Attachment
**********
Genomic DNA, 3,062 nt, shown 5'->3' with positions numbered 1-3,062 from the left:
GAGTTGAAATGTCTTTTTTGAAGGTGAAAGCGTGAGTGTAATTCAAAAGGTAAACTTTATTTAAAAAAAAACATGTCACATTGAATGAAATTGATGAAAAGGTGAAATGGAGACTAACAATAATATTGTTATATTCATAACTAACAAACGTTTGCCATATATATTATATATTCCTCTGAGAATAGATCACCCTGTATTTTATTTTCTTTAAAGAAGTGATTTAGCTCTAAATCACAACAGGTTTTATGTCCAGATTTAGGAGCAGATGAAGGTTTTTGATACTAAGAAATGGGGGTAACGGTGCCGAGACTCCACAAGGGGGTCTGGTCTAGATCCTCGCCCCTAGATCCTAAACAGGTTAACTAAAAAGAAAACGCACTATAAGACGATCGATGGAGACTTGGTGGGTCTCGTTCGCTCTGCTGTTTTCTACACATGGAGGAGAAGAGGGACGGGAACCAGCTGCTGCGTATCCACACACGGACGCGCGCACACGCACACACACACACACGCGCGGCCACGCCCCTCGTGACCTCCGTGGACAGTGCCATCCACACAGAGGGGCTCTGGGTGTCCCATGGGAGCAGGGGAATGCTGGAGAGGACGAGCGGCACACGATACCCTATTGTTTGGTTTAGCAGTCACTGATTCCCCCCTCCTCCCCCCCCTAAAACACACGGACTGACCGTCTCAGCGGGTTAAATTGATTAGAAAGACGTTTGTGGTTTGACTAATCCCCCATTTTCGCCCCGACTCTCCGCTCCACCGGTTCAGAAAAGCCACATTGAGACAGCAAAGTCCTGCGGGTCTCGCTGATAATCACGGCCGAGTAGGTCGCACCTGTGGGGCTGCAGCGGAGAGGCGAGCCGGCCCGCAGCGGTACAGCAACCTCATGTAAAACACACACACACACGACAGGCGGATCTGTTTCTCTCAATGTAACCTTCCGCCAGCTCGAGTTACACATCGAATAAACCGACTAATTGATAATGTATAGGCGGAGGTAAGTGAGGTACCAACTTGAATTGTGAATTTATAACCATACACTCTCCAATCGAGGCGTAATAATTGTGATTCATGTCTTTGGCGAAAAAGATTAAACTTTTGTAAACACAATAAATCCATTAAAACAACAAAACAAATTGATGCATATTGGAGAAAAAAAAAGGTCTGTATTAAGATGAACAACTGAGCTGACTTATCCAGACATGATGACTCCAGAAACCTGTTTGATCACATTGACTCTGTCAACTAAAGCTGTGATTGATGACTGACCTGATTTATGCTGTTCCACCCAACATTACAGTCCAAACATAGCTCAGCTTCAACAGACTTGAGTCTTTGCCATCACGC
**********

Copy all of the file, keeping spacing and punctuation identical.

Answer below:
Genomic DNA, 3,062 nt, shown 5'->3' with positions numbered 1-3,062 from the left:
GAGTTGAAATGTCTTTTTTGAAGGTGAAAGCGTGAGTGTAATTCAAAAGGTAAACTTTATTTAAAAAAAAACATGTCACATTGAATGAAATTGATGAAAAGGTGAAATGGAGACTAACAATAATATTGTTATATTCATAACTAACAAACGTTTGCCATATATATTATATATTCCTCTGAGAATAGATCACCCTGTATTTTATTTTCTTTAAAGAAGTGATTTAGCTCTAAATCACAACAGGTTTTATGTCCAGATTTAGGAGCAGATGAAGGTTTTTGATACTAAGAAATGGGGGTAACGGTGCCGAGACTCCACAAGGGGGTCTGGTCTAGATCCTCGCCCCTAGATCCTAAACAGGTTAACTAAAAAGAAAACGCACTATAAGACGATCGATGGAGACTTGGTGGGTCTCGTTCGCTCTGCTGTTTTCTACACATGGAGGAGAAGAGGGACGGGAACCAGCTGCTGCGTATCCACACACGGACGCGCGCACACGCACACACACACACACGCGCGGCCACGCCCCTCGTGACCTCCGTGGACAGTGCCATCCACACAGAGGGGCTCTGGGTGTCCCATGGGAGCAGGGGAATGCTGGAGAGGACGAGCGGCACACGATACCCTATTGTTTGGTTTAGCAGTCACTGATTCCCCCCTCCTCCCCCCCCTAAAACACACGGACTGACCGTCTCAGCGGGTTAAATTGATTAGAAAGACGTTTGTGGTTTGACTAATCCCCCATTTTCGCCCCGACTCTCCGCTCCACCGGTTCAGAAAAGCCACATTGAGACAGCAAAGTCCTGCGGGTCTCGCTGATAATCACGGCCGAGTAGGTCGCACCTGTGGGGCTGCAGCGGAGAGGCGAGCCGGCCCGCAGCGGTACAGCAACCTCATGTAAAACACACACACACACGACAGGCGGATCTGTTTCTCTCAATGTAACCTTCCGCCAGCTCGAGTTACACATCGAATAAACCGACTAATTGATAATGTATAGGCGGAGGTAAGTGAGGTACCAACTTGAATTGTGAATTTATAACCATACACTCTCCAATCGAGGCGTAATAATTGTGATTCATGTCTTTGGCGAAAAAGATTAAACTTTTGTAAACACAATAAATCCATTAAAACAACAAAACAAATTGATGCATATTGGAGAAAAAAAAAGGTCTGTATTAAGATGAACAACTGAGCTGACTTATCCAGACATGATGACTCCAGAAACCTGTTTGATCACATTGACTCTGTCAACTAAAGCTGTGATTGATGACTGACCTGATTTATGCTGTTCCACCCAACATTACAGTCCAAACATAGCTCAGCTTCAACAGACTTGAGTCTTTGCCATCACGC